> and seems less random somehow than an invisible giant hammer. 1 die of damage,
> doesn't increase or decrease (less record-keeping), cloth and leather armor protects,
> as do Stone/Iron Flesh, metal armor and Spell Shield don't.

In my campaign, one of the biggest problems is PC's with wildly different 
armors levels.  Some stop a tonne of damage, other PC's are running around
with only 3 armor.  This makes finding dangerous situations that are not TOO
dangerous very tricky.  So having the damage scale up if it does not penetrate, 
(and then scale down if it does do something) has a certain appeal.  That said, 
it does seem a bit gamey.

> One thing I expected to see, and didn't, is a "zone of sleep", which would make any
> character sitting still/lying down very likely to accidentally fall asleep, and once asleep,
> very difficult to wake up. Wouldn't affect combat, but if someone made camp there...
> A neat trap for GM's to set, but I can also see players getting good use out of it, by
> casting it on a sentry post they know they'll have to sneak past later.

That is a slick idea.  Would you like to write it up, or should I take a crack at

> - Meg
> P.S. In the description for the zone of lingering, you mention a "torturing table", implying you've got detailed rules for torturing information out of characters?!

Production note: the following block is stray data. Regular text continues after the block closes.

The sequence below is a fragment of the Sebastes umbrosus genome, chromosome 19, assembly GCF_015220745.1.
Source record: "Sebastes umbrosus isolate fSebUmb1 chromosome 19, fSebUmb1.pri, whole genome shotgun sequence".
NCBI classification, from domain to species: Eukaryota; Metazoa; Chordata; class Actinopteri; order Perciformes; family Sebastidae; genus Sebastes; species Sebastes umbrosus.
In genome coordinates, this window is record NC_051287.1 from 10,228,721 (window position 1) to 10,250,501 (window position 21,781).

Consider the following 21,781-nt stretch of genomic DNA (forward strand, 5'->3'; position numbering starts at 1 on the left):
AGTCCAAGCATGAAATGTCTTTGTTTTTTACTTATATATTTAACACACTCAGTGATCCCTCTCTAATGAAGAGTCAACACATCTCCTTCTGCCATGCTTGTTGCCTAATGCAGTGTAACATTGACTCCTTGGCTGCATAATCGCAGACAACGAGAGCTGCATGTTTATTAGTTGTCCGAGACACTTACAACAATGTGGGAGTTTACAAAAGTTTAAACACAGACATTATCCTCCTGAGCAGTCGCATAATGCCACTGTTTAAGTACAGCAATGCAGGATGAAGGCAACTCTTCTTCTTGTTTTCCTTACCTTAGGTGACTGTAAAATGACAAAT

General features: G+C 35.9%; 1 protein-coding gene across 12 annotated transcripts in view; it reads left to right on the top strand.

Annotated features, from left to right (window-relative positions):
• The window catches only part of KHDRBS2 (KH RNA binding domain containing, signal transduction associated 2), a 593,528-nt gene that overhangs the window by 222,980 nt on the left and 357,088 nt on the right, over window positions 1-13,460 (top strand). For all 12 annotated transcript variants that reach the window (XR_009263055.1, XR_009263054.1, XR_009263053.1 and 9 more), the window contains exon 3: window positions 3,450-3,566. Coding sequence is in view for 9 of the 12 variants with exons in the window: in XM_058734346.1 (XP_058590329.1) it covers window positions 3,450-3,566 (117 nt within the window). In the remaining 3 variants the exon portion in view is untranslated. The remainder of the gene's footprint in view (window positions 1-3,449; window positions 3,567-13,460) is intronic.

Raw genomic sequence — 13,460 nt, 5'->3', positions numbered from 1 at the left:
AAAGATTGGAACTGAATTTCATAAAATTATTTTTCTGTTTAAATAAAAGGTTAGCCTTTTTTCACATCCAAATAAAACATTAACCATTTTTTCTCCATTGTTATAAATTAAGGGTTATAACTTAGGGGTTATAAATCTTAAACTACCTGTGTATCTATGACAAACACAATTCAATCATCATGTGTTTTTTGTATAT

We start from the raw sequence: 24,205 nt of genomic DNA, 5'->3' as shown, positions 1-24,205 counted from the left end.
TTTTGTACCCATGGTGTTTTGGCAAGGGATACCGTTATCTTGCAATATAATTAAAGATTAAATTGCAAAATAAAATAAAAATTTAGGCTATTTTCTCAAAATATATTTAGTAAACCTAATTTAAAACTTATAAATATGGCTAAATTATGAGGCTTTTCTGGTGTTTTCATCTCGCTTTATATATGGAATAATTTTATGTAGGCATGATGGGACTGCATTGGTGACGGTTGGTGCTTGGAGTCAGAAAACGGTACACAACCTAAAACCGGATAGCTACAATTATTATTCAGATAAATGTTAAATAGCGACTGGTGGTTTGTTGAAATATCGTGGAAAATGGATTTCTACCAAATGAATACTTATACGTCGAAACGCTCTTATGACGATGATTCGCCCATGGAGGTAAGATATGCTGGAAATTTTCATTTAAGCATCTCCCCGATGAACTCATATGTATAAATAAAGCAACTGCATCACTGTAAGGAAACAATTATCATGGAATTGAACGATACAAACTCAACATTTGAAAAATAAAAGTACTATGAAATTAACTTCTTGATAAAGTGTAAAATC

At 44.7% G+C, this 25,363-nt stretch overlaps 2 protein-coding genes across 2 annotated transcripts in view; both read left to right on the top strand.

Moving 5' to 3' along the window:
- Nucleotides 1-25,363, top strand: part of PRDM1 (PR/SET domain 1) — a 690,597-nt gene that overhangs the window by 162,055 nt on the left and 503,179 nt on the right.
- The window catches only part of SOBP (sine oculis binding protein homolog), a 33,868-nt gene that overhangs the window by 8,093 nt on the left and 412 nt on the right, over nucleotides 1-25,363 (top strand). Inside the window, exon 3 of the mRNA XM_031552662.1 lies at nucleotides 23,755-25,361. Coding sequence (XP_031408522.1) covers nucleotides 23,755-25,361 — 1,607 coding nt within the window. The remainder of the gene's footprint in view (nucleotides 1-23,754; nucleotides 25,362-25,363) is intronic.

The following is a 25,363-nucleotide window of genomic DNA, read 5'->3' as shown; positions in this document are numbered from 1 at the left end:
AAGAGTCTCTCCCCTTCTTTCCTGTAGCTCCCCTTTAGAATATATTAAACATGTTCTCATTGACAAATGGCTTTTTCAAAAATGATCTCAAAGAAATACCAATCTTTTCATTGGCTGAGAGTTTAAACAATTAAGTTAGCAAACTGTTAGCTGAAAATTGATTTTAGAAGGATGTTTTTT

Yes, in one of the interplay magazines they had questioning rules.  I never
felt 100% comfortable with them, but added them as official to my campaign.
However, telepathy is 1000% better for getting information, so the only guys
taking the questioning talents are evil NPC.  (As far as I'm concerned, if you
are torturing anyone you are a bad guy.  Period.)

> On 3/5/16 4:30 PM, David Bofinger wrote:
>> These environmental spells are mostly anti-magic in nature. Unfortunately
>> that means they tend to be a couple of steps removed from on-map effects.
>> As Andreas points out, they would be a lot more useful to NPCs than
>> PCs.None of that sounds like a lot of fun.
>> It seems like natural magical abilities, like the ability of a demon to
>> teleport, or of a gargoyle or dragon to fly, should be affected.
>> To me the most interesting spells are those that actually affect people -
>> the zone of lingering, for instance. I would like to see more spells like
>> that: a spell that makes the atmosphere resistant to missiles so that range
>> penalties are increased and/or damage reduced by range; a spell that
>> reduces or increases everyone's MA; a spell that affects pain and hence
>> knockdowns and DX mods due to damage; spells that make melee attacks more
>> difficult; spells that make some or all damage inflicted of the non-lethal
>> kind; spells that once a turn move everyone one hex in a random direction
>> and change their facing one hexside.
>> --
>> David
>> On 6 March 2016 at 07:35, Rick Smith <rick_ww@lightspeed.ca> wrote:
>>> Hi all,
>>>   Here is my long delayed article on Environmental magics in TFT.  This is
>>> a new class
>>> of spells like Thrown Spells and Creation Spells, etc.
>>> http://tft.brainiac.com/RicksTFT/SpellsTFT/Environmental_Magics_TFT.html
>>>   If you have ideas for your own Environmental spells, I would be
>>> interested in knowing
>>> them.  I would not mind adding a few more to my campaign.
>>>   Comments are welcome of course.
>>>   I was sorry no one had anything to say on my gnome article.  I rather
>>> liked the special
>>> abilities given in that article.
>>>   Warm regards, Rick.
>>> =====